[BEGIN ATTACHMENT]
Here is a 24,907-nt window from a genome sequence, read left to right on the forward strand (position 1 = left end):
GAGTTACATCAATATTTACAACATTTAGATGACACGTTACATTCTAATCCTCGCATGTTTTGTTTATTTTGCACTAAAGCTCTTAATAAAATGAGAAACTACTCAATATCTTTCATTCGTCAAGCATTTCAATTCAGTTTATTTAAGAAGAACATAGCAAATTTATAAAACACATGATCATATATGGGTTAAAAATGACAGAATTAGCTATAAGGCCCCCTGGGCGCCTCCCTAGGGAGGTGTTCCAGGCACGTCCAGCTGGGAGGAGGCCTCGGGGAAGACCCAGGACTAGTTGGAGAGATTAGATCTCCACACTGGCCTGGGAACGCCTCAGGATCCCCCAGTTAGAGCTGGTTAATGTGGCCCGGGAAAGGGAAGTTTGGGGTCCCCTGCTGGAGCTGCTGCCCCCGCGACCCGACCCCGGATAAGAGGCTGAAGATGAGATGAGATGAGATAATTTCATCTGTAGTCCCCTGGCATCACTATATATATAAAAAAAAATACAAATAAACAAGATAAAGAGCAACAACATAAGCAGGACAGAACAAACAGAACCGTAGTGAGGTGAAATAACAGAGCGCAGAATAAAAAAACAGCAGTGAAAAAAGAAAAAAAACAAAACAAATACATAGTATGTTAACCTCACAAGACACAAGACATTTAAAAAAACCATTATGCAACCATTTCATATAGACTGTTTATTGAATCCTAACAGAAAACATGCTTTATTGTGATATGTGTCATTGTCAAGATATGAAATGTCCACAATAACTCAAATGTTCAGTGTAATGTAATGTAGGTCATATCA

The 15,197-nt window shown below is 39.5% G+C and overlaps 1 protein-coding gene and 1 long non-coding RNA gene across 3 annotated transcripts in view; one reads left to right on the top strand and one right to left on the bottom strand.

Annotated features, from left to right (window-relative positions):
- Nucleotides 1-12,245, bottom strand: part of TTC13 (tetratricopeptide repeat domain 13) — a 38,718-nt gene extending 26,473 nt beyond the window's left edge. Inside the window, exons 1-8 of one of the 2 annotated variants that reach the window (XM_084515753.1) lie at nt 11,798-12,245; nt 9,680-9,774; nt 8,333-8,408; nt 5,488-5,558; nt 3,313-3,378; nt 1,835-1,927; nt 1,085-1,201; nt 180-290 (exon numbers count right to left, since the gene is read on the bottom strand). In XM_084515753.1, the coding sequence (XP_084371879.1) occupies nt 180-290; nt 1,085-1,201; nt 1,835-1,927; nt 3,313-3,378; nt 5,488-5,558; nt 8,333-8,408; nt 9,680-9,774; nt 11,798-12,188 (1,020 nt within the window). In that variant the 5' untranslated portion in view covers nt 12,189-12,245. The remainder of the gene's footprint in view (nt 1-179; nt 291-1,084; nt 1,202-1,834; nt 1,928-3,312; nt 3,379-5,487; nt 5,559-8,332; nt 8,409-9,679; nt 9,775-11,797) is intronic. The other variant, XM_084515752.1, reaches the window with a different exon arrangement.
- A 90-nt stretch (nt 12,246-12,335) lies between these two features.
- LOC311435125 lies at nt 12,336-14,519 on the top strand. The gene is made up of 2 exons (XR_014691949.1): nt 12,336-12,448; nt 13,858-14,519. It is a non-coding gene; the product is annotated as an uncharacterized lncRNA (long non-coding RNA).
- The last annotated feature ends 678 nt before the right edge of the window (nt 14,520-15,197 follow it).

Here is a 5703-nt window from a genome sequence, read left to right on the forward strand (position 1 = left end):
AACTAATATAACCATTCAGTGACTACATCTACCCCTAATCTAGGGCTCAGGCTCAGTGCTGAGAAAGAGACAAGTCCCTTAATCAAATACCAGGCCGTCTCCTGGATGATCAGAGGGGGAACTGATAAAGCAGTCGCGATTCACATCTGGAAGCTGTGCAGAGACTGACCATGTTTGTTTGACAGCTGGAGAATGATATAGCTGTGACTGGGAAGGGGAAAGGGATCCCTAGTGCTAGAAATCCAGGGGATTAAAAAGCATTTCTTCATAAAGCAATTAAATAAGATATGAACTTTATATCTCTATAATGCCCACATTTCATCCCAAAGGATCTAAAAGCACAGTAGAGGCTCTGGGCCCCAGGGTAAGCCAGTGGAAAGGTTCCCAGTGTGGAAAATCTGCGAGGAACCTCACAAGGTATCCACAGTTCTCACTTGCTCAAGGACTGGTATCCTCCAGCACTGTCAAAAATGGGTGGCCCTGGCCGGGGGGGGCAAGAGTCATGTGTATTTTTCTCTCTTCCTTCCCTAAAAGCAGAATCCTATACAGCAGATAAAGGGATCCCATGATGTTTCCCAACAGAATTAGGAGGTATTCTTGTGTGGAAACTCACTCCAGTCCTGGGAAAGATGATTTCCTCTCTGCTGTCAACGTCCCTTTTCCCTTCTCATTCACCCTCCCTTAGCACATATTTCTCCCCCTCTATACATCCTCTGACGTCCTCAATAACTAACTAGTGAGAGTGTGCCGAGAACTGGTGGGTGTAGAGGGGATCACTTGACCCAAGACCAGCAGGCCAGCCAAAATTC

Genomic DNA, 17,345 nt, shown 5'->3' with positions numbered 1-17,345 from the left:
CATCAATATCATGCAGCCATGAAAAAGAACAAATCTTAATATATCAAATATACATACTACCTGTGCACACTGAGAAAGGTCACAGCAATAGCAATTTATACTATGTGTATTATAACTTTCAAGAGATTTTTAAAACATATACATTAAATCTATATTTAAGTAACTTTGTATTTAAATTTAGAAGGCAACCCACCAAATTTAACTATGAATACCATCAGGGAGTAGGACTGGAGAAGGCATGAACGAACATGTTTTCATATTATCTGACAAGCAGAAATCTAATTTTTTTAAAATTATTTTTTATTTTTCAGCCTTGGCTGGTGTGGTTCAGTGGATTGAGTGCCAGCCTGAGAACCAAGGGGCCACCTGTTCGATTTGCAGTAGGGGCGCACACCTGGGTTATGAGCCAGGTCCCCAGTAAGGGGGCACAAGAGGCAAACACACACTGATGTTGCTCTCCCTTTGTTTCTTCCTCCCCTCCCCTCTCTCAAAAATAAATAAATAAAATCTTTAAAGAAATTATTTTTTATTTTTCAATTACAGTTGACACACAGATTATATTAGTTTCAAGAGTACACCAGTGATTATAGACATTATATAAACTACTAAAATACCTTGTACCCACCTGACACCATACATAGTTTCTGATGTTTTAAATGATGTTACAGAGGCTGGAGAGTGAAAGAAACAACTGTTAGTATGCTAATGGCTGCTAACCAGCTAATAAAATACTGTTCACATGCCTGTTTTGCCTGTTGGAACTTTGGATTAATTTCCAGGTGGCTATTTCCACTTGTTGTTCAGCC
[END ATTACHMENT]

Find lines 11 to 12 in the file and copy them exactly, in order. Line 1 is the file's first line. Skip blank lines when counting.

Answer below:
Genomic DNA, 17,345 nt, shown 5'->3' with positions numbered 1-17,345 from the left:
CATCAATATCATGCAGCCATGAAAAAGAACAAATCTTAATATATCAAATATACATACTACCTGTGCACACTGAGAAAGGTCACAGCAATAGCAATTTATACTATGTGTATTATAACTTTCAAGAGATTTTTAAAACATATACATTAAATCTATATTTAAGTAACTTTGTATTTAAATTTAGAAGGCAACCCACCAAATTTAACTATGAATACCATCAGGGAGTAGGACTGGAGAAGGCATGAACGAACATGTTTTCATATTATCTGACAAGCAGAAATCTAATTTTTTTAAAATTATTTTTTATTTTTCAGCCTTGGCTGGTGTGGTTCAGTGGATTGAGTGCCAGCCTGAGAACCAAGGGGCCACCTGTTCGATTTGCAGTAGGGGCGCACACCTGGGTTATGAGCCAGGTCCCCAGTAAGGGGGCACAAGAGGCAAACACACACTGATGTTGCTCTCCCTTTGTTTCTTCCTCCCCTCCCCTCTCTCAAAAATAAATAAATAAAATCTTTAAAGAAATTATTTTTTATTTTTCAATTACAGTTGACACACAGATTATATTAGTTTCAAGAGTACACCAGTGATTATAGACATTATATAAACTACTAAAATACCTTGTACCCACCTGACACCATACATAGTTTCTGATGTTTTAAATGATGTTACAGAGGCTGGAGAGTGAAAGAAACAACTGTTAGTATGCTAATGGCTGCTAACCAGCTAATAAAATACTGTTCACATGCCTGTTTTGCCTGTTGGAACTTTGGATTAATTTCCAGGTGGCTATTTCCACTTGTTGTTCAGCC